It’s unclear what exactly led up to the confrontation, but in the video, a woman off-camera says the man “picked a fight with some random young lady that’s one of our neighbors.”
“I don’t even know who she is. Nobody picked a fight when someone ran up on me,” the man replies. Another woman off-screen then encourages the man to leave with her, saying, “What’s your name? Come on. You don’t want no trouble.”
Video Triggers Protests Outside Pentland’s Home
After this video spread online, many social media users condemned it as another instance of someone being attacked for “walking while Black.”
In fact, protesters even began demonstrating outside of Penland’s home. Those protests started off peaceful, but deputies were then called after 8 p.m. because unknown individuals vandalized the house. That forced police to shut down access to the area and remove Pentland’s family to another location.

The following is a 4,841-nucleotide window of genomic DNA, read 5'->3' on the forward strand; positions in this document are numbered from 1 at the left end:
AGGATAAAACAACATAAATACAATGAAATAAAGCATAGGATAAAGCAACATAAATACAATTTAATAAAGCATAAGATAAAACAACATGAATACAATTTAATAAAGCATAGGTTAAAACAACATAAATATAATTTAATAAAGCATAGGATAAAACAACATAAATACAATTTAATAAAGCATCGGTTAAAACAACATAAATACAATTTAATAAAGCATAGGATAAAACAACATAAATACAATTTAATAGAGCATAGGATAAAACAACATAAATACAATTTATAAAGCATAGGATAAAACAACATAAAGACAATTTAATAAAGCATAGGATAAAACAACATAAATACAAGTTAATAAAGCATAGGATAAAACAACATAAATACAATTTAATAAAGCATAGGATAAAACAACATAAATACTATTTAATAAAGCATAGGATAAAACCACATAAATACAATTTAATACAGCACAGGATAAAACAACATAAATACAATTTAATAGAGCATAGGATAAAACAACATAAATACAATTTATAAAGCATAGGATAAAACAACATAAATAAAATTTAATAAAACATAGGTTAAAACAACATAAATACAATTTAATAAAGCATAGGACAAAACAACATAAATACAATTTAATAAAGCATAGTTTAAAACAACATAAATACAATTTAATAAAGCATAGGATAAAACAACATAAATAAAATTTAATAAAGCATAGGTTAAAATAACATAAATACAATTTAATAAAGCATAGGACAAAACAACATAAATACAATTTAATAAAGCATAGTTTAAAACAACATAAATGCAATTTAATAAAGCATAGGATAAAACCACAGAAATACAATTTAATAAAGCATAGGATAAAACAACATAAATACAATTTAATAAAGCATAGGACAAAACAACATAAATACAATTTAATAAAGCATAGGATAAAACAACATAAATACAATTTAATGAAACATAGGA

As far as the viral video, deputies were told that the man approached “several neighbors in a threatening manner” and that someone had asked Pentland to “intervene.”
Police did confirm that there are two reports of alleged assault against the unnamed man Pentland shoved that are being investigated. However, they also added that the man has “an underlying medical condition that may explain the behavior exhibited in the alleged incidents.”
Either way, police said whatever happened earlier did not justify Pentland’s actions. He was ultimately arrested Wednesday morning and was charged with third-degree assault and battery. He faces a $500 fine and 30 days in jail if convicted.
“We’re not going to let people be bullies in our community,” Richland County Sheriff Leon Lott said at a news conference Wednesday. “And if you are, you’re going to answer for it, and that’s what we’ve done in this case.”
On top of that, the Justice Department reportedly was investigating. Pentland’s Commanding General even issued a statement condemning his behavior, adding that Pentland “brought disrespect to @fortjackson our Army and the trust with the public we serve.”